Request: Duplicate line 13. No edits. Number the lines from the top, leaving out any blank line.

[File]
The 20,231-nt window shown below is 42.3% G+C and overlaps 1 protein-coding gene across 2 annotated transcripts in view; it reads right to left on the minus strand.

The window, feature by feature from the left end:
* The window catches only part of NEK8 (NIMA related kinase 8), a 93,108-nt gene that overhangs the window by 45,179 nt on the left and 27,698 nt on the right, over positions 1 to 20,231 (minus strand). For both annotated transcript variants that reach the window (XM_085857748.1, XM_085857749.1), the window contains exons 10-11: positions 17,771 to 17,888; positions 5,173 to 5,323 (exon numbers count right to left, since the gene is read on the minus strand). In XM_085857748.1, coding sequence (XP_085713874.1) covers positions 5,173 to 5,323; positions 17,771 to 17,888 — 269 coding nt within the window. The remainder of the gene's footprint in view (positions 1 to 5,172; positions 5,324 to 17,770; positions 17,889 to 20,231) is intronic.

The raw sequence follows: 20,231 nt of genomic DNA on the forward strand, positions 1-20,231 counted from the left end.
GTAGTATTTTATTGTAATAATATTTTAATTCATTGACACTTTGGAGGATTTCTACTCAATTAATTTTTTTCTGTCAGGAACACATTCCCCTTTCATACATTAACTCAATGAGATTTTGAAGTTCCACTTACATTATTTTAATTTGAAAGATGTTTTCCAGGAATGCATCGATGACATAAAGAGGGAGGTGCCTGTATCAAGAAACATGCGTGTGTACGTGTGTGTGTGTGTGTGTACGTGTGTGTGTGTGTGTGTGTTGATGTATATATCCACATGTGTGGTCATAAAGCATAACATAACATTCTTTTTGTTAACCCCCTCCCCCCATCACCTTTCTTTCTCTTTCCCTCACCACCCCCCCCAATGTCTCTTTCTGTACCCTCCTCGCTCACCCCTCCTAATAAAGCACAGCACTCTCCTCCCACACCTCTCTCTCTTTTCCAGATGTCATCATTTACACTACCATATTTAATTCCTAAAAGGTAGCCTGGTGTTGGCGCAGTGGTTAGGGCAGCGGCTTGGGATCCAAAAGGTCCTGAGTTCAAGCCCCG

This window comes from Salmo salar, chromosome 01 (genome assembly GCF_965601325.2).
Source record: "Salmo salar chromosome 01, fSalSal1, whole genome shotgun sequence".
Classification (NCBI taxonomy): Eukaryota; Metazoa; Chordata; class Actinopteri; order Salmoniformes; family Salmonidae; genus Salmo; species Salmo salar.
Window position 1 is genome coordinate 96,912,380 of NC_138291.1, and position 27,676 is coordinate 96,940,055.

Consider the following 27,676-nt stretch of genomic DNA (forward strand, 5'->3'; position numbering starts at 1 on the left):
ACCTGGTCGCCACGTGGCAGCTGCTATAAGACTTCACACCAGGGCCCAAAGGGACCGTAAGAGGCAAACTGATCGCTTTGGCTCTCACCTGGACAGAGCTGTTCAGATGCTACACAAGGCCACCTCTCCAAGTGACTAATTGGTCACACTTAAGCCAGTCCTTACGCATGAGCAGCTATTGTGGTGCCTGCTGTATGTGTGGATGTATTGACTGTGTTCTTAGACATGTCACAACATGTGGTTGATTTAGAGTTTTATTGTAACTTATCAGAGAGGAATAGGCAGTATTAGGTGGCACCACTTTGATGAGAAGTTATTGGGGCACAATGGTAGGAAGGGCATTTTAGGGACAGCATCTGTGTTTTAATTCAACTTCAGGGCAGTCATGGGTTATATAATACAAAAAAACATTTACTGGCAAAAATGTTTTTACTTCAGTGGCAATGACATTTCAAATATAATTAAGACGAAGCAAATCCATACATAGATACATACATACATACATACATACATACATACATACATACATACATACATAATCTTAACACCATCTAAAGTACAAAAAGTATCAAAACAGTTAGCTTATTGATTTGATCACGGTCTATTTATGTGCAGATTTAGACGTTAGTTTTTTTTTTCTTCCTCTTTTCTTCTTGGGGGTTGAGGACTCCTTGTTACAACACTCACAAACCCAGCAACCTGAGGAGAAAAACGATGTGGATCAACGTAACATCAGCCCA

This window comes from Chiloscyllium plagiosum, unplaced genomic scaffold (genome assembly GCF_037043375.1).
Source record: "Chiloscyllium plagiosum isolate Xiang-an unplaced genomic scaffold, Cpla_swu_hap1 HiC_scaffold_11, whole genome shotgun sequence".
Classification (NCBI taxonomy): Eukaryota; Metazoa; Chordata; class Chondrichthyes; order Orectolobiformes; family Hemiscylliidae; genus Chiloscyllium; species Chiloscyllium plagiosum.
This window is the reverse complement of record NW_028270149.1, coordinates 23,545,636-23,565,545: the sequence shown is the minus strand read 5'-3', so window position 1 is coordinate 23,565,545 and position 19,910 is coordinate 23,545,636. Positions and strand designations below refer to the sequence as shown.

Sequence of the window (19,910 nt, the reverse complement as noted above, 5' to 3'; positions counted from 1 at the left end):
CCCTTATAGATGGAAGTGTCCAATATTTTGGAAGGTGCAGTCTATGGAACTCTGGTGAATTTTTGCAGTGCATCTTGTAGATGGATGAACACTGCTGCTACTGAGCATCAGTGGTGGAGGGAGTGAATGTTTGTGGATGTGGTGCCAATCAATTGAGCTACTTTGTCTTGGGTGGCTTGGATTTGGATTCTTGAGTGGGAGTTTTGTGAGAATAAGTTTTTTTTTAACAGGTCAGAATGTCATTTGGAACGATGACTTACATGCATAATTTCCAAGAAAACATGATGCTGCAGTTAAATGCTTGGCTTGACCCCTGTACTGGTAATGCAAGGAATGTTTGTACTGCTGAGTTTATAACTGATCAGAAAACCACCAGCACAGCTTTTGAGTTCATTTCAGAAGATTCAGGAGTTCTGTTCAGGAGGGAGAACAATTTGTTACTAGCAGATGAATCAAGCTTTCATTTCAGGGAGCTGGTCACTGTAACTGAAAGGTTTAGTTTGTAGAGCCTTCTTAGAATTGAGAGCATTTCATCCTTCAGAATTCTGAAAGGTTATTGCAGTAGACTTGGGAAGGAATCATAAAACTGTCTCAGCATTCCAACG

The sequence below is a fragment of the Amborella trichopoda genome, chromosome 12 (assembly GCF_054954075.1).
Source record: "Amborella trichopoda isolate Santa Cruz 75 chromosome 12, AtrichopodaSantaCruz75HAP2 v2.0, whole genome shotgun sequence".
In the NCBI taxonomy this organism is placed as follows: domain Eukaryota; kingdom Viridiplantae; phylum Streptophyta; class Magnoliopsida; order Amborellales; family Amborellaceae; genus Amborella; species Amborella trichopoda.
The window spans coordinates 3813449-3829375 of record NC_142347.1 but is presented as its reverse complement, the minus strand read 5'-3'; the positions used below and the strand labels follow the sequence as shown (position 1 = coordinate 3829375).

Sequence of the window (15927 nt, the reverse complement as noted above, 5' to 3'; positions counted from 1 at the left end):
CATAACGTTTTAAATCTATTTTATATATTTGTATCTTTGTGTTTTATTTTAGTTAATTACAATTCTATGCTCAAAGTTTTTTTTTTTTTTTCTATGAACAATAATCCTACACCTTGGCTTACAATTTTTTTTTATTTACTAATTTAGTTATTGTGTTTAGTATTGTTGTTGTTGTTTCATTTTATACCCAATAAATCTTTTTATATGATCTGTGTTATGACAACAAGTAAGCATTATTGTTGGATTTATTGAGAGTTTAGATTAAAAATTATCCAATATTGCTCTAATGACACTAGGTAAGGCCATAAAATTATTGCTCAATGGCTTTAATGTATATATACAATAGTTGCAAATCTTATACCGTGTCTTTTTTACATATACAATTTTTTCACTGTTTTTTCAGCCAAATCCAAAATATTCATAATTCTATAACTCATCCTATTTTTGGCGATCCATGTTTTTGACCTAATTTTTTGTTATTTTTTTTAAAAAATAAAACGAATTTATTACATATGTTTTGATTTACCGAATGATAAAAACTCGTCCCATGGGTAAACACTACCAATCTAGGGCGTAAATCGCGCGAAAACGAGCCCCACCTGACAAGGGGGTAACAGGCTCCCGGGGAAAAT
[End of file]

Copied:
Source record: "Chiloscyllium plagiosum isolate Xiang-an unplaced genomic scaffold, Cpla_swu_hap1 HiC_scaffold_11, whole genome shotgun sequence".